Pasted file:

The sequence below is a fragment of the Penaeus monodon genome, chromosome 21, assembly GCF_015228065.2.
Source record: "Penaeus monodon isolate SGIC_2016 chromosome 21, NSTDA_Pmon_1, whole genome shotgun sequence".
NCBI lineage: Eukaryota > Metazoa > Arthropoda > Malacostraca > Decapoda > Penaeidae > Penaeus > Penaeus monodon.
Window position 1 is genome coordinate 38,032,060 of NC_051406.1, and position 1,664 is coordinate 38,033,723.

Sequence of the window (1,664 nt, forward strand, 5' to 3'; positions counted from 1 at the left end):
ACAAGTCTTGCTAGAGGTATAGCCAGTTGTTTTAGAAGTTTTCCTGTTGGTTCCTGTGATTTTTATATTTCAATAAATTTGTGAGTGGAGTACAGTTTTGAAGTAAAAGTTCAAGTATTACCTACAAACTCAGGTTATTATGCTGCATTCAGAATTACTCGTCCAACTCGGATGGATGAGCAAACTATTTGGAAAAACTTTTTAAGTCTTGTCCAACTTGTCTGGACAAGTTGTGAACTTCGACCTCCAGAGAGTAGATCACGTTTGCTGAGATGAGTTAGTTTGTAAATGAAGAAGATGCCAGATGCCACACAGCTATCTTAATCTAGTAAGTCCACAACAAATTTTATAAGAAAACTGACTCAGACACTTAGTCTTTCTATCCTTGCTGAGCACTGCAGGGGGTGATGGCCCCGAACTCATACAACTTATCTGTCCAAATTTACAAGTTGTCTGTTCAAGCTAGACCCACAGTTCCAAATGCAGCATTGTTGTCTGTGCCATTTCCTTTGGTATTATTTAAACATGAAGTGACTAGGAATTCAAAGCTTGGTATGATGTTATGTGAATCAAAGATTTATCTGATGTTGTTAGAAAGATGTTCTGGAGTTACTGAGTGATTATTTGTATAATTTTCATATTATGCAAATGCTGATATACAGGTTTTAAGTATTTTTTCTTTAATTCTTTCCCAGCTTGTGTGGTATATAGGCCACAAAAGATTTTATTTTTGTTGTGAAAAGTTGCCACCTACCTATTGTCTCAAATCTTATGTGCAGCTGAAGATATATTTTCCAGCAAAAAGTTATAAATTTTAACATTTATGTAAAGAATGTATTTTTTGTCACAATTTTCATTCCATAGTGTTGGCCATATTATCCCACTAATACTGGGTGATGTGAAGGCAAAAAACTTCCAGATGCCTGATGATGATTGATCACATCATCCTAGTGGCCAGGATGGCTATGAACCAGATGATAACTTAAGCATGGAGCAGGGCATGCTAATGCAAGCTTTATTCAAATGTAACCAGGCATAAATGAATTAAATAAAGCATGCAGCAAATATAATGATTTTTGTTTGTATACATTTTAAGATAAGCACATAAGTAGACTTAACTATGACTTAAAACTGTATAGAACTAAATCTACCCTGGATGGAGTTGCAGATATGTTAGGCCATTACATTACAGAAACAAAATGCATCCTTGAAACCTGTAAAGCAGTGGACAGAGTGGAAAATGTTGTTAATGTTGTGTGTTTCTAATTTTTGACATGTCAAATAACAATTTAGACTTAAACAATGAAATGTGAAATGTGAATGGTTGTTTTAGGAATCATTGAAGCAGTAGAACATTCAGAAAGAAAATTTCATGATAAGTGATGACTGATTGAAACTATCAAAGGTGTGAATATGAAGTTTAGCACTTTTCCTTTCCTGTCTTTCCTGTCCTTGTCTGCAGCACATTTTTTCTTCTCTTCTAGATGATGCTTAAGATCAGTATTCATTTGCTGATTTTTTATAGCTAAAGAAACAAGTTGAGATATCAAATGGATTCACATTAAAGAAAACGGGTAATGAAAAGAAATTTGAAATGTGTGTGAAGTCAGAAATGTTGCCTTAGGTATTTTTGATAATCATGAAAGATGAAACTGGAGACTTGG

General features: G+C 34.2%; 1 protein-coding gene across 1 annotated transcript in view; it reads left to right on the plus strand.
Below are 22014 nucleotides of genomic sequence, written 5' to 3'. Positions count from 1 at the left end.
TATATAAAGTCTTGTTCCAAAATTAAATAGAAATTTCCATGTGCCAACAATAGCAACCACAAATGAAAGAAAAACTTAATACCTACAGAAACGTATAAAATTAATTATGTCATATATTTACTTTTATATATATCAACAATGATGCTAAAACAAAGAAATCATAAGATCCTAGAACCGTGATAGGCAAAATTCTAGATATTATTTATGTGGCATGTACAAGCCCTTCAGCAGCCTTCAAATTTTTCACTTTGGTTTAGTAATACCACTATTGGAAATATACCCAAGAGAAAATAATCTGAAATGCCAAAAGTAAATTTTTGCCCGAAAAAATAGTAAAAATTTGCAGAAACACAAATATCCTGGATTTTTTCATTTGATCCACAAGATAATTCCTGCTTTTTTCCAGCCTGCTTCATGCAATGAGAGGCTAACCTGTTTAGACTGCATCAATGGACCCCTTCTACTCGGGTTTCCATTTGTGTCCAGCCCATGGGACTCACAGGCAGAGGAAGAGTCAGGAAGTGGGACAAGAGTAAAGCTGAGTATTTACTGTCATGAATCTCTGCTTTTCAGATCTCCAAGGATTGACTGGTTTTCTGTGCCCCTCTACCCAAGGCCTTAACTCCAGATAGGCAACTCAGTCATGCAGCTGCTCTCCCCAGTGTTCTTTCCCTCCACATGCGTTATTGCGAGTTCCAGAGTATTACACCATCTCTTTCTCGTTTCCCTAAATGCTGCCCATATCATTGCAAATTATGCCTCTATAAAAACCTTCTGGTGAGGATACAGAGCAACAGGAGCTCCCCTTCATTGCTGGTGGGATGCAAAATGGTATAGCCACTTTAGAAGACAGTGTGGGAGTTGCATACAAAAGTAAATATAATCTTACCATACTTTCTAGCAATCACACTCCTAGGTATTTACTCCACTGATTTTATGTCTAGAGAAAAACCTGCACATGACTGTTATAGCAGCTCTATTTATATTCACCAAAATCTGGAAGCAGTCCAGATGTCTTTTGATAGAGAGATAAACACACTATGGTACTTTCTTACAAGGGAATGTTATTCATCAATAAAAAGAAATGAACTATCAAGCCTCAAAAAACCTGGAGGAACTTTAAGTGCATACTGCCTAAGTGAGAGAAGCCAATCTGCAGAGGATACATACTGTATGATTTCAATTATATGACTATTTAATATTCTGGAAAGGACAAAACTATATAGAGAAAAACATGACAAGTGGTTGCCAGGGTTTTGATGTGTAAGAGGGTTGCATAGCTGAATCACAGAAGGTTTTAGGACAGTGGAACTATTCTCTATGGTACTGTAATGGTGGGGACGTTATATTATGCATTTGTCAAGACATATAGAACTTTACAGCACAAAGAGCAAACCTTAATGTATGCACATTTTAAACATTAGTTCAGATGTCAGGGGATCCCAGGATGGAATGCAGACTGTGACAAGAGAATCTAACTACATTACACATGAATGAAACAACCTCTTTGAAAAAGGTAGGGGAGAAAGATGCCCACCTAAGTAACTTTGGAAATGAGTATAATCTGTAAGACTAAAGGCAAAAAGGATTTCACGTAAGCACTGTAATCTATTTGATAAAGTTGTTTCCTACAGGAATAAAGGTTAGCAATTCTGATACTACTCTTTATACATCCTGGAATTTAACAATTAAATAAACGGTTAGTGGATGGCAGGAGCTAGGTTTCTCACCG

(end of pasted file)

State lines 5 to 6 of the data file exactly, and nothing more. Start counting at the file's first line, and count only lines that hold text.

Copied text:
Sequence of the window (1,664 nt, forward strand, 5' to 3'; positions counted from 1 at the left end):
ACAAGTCTTGCTAGAGGTATAGCCAGTTGTTTTAGAAGTTTTCCTGTTGGTTCCTGTGATTTTTATATTTCAATAAATTTGTGAGTGGAGTACAGTTTTGAAGTAAAAGTTCAAGTATTACCTACAAACTCAGGTTATTATGCTGCATTCAGAATTACTCGTCCAACTCGGATGGATGAGCAAACTATTTGGAAAAACTTTTTAAGTCTTGTCCAACTTGTCTGGACAAGTTGTGAACTTCGACCTCCAGAGAGTAGATCACGTTTGCTGAGATGAGTTAGTTTGTAAATGAAGAAGATGCCAGATGCCACACAGCTATCTTAATCTAGTAAGTCCACAACAAATTTTATAAGAAAACTGACTCAGACACTTAGTCTTTCTATCCTTGCTGAGCACTGCAGGGGGTGATGGCCCCGAACTCATACAACTTATCTGTCCAAATTTACAAGTTGTCTGTTCAAGCTAGACCCACAGTTCCAAATGCAGCATTGTTGTCTGTGCCATTTCCTTTGGTATTATTTAAACATGAAGTGACTAGGAATTCAAAGCTTGGTATGATGTTATGTGAATCAAAGATTTATCTGATGTTGTTAGAAAGATGTTCTGGAGTTACTGAGTGATTATTTGTATAATTTTCATATTATGCAAATGCTGATATACAGGTTTTAAGTATTTTTTCTTTAATTCTTTCCCAGCTTGTGTGGTATATAGGCCACAAAAGATTTTATTTTTGTTGTGAAAAGTTGCCACCTACCTATTGTCTCAAATCTTATGTGCAGCTGAAGATATATTTTCCAGCAAAAAGTTATAAATTTTAACATTTATGTAAAGAATGTATTTTTTGTCACAATTTTCATTCCATAGTGTTGGCCATATTATCCCACTAATACTGGGTGATGTGAAGGCAAAAAACTTCCAGATGCCTGATGATGATTGATCACATCATCCTAGTGGCCAGGATGGCTATGAACCAGATGATAACTTAAGCATGGAGCAGGGCATGCTAATGCAAGCTTTATTCAAATGTAACCAGGCATAAATGAATTAAATAAAGCATGCAGCAAATATAATGATTTTTGTTTGTATACATTTTAAGATAAGCACATAAGTAGACTTAACTATGACTTAAAACTGTATAGAACTAAATCTACCCTGGATGGAGTTGCAGATATGTTAGGCCATTACATTACAGAAACAAAATGCATCCTTGAAACCTGTAAAGCAGTGGACAGAGTGGAAAATGTTGTTAATGTTGTGTGTTTCTAATTTTTGACATGTCAAATAACAATTTAGACTTAAACAATGAAATGTGAAATGTGAATGGTTGTTTTAGGAATCATTGAAGCAGTAGAACATTCAGAAAGAAAATTTCATGATAAGTGATGACTGATTGAAACTATCAAAGGTGTGAATATGAAGTTTAGCACTTTTCCTTTCCTGTCTTTCCTGTCCTTGTCTGCAGCACATTTTTTCTTCTCTTCTAGATGATGCTTAAGATCAGTATTCATTTGCTGATTTTTTATAGCTAAAGAAACAAGTTGAGATATCAAATGGATTCACATTAAAGAAAACGGGTAATGAAAAGAAATTTGAAATGTGTGTGAAGTCAGAAATGTTGCCTTAGGTATTTTTGATAATCATGAAAGATGAAACTGGAGACTTGG